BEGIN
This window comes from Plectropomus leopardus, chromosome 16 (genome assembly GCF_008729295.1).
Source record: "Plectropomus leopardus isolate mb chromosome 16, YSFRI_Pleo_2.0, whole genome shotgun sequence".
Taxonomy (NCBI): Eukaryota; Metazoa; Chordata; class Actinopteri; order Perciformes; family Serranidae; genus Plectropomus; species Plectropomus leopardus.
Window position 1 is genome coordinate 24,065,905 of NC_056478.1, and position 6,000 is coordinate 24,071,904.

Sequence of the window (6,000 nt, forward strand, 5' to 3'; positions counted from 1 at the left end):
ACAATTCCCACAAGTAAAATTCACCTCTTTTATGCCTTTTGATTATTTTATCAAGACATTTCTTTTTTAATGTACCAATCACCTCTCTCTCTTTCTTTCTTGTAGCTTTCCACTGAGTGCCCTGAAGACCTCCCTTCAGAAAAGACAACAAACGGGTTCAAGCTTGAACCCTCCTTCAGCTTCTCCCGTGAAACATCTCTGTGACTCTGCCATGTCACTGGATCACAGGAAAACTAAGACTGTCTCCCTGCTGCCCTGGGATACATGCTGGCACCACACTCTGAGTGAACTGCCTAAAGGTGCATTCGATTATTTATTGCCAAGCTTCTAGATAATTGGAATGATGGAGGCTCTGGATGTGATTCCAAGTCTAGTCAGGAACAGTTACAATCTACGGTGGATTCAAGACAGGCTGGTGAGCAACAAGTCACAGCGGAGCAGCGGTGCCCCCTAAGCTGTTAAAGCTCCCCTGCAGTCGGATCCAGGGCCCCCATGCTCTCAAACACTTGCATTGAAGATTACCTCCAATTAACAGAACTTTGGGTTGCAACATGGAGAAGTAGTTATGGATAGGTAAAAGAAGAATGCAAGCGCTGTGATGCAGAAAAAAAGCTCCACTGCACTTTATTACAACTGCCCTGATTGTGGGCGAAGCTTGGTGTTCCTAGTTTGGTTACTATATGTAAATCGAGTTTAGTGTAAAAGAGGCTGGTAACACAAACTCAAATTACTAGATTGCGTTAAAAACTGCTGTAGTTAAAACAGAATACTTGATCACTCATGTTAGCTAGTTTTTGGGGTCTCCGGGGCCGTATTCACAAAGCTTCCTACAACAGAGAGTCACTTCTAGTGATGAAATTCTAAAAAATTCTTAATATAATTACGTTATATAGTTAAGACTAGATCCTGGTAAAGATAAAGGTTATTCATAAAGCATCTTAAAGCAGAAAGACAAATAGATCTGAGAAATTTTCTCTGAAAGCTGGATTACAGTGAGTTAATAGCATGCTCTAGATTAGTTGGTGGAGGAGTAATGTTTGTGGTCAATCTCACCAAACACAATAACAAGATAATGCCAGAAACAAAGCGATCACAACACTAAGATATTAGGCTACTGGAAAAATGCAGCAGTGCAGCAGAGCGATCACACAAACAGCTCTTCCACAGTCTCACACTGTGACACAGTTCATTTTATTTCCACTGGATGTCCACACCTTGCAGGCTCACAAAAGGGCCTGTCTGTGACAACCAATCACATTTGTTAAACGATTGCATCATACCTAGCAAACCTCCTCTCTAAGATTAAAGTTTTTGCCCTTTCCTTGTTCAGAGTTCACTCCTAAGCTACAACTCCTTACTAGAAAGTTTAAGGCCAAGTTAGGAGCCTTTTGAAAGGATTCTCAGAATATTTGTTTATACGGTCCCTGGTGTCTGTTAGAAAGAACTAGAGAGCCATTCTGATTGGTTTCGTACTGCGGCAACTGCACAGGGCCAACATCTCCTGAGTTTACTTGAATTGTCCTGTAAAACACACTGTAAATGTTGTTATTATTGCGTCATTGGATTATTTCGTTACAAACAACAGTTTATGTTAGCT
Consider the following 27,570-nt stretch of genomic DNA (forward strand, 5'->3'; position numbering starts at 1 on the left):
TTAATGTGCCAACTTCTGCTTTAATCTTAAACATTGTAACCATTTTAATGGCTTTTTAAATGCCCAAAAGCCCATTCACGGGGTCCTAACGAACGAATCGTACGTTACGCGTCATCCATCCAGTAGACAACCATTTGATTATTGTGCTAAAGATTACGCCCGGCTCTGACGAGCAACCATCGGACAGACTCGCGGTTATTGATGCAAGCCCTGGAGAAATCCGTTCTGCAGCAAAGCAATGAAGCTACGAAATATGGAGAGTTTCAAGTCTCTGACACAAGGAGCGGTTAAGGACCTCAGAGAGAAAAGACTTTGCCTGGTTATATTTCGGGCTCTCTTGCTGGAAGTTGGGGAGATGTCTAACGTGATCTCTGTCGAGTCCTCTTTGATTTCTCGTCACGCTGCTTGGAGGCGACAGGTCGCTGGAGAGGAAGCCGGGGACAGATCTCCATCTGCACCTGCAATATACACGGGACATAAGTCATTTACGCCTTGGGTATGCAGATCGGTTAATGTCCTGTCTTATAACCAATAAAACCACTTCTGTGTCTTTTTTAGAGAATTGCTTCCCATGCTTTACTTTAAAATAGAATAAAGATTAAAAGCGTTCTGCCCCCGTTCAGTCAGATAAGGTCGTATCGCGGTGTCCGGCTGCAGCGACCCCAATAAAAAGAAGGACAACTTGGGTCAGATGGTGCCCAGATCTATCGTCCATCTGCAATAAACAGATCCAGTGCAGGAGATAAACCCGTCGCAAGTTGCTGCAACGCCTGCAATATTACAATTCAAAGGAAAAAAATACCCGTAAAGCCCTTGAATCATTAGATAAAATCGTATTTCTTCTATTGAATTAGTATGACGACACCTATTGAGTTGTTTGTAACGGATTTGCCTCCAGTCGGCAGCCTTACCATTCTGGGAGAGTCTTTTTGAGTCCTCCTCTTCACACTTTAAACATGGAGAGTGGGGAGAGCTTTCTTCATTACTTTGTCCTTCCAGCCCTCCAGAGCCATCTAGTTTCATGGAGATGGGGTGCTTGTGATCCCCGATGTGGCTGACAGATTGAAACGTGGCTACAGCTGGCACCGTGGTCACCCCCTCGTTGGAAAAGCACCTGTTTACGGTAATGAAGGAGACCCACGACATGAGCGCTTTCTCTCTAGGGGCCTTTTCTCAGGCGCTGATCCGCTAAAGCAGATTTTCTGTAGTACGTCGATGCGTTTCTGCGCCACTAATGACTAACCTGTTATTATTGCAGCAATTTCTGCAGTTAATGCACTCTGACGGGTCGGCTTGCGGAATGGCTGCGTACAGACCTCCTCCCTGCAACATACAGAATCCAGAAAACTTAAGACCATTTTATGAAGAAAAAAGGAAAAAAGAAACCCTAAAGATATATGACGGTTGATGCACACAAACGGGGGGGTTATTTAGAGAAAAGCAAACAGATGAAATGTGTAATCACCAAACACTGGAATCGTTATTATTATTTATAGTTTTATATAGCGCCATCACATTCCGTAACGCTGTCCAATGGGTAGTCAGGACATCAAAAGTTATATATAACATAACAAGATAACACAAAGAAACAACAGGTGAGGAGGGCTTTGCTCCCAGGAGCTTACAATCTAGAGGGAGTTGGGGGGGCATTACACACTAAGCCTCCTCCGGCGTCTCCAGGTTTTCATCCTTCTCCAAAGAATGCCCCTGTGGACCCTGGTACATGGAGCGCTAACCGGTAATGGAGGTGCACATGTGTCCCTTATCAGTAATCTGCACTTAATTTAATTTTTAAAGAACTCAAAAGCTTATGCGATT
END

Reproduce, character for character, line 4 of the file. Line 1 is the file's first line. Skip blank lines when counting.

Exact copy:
Window position 1 is genome coordinate 24,065,905 of NC_056478.1, and position 6,000 is coordinate 24,071,904.